In ‘The Library of Babel’ (1941), Jorge Luis Borges conceived a library that accommodated all possible 410-page books, ‘each page, of forty lines, each line, of some eighty letters which are black in colour’. Here was a collection that, the library’s inhabitants believed, included every intelligible book ever written beside any that could possibly be written. After Babel, curated by Anna Kafetsi as the second part of a trilogy of exhibitions under the title ‘The Unwritten Library’ at annexM, takes Borges’ short story as a starting point to reconsider the basic set of parameters defining what a book is.
Take for example Nina Papaconstantinou’s Mourning Diary (2016): the drawing, presented in a series of table display cases, is made by filling with black ink the spaces separating the words in Roland Barthes’s 1977 text. Literally interpreting the expression ‘between the lines’, the work emphasises that the pages of a book are also filled with material and metaphorical absences and gaps. In a mesmerising 36-minute video (Bookworks Revisited 1986), Ulises Carrión delivers a visual and spoken commentary on his personal archive of artist books, presenting them in front of the camera and pronouncing the author’s name and the title while flipping through their pages. In doing so Carrión argues that an archive of artist books could be an artwork in itself, like a collection of diverse artistic personalities – another little Babel, just to stay on subject.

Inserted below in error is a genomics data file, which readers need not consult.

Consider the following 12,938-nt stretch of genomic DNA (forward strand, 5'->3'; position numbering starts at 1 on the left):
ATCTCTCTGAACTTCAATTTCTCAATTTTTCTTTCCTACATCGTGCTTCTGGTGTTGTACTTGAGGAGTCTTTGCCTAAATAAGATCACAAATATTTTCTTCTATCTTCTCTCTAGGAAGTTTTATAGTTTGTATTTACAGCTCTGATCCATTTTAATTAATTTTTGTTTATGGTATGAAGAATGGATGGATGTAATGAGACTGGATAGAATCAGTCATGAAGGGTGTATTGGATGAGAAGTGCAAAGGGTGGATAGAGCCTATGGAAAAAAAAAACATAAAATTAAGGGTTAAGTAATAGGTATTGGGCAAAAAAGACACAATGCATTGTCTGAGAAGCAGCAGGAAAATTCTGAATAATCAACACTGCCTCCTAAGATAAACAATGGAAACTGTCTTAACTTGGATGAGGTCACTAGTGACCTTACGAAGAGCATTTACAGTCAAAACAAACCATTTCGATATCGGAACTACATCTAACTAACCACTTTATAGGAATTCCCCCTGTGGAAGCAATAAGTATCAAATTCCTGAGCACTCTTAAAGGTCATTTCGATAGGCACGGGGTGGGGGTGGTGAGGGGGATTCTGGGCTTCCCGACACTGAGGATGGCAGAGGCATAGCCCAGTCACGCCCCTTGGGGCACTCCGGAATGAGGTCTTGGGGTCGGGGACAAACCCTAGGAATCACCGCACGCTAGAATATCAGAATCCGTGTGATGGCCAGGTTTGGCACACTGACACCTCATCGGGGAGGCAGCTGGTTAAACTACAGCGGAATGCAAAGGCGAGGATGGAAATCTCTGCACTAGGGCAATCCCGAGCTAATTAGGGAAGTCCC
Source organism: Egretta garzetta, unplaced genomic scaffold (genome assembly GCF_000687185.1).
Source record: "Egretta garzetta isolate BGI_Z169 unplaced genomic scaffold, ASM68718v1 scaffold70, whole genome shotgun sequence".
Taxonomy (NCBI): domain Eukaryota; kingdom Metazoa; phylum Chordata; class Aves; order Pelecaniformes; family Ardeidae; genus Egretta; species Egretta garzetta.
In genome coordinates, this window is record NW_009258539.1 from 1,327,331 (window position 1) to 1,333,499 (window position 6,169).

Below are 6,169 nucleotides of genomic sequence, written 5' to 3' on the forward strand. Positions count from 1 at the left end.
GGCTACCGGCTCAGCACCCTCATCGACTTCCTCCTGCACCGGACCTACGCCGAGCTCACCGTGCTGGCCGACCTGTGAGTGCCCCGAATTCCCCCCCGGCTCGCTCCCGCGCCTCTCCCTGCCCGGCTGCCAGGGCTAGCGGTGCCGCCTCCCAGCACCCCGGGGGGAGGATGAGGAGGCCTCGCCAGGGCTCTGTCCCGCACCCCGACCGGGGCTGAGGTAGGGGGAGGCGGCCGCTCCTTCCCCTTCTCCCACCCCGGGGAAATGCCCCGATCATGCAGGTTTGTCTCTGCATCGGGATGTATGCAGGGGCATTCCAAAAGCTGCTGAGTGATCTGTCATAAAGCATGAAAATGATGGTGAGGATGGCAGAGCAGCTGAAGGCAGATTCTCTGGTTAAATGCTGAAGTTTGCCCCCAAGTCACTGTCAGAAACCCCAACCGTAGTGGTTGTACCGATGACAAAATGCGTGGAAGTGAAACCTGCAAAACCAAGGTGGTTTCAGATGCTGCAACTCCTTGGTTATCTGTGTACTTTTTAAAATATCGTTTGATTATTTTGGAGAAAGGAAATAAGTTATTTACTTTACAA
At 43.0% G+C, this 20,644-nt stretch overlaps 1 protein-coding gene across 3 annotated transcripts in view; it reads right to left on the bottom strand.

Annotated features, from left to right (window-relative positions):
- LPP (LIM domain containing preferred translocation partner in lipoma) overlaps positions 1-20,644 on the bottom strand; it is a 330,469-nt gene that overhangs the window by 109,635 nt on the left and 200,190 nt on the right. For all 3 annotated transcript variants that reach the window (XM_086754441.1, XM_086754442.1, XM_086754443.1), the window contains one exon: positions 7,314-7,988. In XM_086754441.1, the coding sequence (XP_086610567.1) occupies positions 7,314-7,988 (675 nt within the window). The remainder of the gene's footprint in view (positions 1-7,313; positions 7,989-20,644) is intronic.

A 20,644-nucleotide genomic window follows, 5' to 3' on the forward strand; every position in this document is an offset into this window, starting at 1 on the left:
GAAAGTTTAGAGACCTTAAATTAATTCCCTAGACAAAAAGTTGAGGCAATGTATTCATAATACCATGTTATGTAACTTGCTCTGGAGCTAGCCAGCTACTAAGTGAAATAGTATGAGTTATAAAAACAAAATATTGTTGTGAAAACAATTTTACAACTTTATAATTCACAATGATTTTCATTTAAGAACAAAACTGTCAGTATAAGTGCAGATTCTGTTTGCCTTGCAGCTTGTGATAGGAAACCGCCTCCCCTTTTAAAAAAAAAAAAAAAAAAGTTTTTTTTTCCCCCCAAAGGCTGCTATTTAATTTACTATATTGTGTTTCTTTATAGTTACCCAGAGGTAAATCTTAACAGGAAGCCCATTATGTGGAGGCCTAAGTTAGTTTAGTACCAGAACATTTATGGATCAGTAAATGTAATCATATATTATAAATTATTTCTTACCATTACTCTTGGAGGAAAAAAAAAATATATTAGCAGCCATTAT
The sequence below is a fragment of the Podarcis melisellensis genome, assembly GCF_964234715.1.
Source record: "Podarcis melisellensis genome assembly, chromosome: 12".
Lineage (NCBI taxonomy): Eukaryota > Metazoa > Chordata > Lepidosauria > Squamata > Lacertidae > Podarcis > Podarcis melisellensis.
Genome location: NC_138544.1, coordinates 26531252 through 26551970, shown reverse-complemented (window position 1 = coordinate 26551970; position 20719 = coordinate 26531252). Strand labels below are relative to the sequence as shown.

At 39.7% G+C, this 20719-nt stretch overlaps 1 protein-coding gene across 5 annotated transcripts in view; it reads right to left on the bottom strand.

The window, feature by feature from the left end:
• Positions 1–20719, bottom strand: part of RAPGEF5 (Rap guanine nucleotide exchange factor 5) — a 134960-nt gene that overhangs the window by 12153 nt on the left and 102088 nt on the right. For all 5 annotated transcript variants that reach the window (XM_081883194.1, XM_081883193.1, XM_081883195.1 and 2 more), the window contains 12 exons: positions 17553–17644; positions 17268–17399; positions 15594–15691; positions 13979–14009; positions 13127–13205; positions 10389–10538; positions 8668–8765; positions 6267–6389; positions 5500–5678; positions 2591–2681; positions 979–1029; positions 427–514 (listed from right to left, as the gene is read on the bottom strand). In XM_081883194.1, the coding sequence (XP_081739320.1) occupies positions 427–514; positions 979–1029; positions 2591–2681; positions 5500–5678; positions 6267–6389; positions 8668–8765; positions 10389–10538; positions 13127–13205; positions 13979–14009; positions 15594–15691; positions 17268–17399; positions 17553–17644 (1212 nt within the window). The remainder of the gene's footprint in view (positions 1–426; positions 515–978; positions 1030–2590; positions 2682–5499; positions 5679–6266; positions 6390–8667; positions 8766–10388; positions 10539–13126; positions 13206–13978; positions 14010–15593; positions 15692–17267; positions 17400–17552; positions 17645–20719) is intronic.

The exhibition also considers the idea that books are the site of cultural revolutions, as elaborated by Michael Mandiberg with his Print Wikipedia (2009–16). The work is conceived around the idea of printing the whole content of the online encyclopaedia in a series of volumes, which are then reproduced to scale on wallpaper covering the walls of a lofty room. In itself the idea might feel like an excessive simplification of the revolutionary collective endeavour that Wikipedia came to represent. Yet the scale of the ‘poetic gesture’, so to speak, devised by the artist is instead impressive and useful in visualising how technology transformed the form and the function of books. Benny Brunner’s film The Great Book Robbery (2007–2012) leads to more dire considerations, through the story of the books looted from the houses of Palestinian refugees in 1948 and indefinitely held in the National Library of Israel under the label ‘Abandoned Property’. The documentary looks at a collection of 70,000 books hijacked by a seven-decades-long conflict and turned into a symbol of loss and dispossession
Designed as a labyrinthine sequence of halls and corridors, After Babel is laid out in spaces that cleverly respond to the monumental architecture of the library described in Borges’ story. At the same time the show accommodates the perspective of the twenty-five participating artists to create a place where books are regarded as something more than a technology for the dissemination of ideas through written language. The result steers away from the systematic and logical principles that organised Borges’ Library, towards a boisterous multitude of voices that itself deserves to be called a Babel.
After Babel at Annex M, Athens, 5 December – 10 March
From the March 2019 issue of ArtReview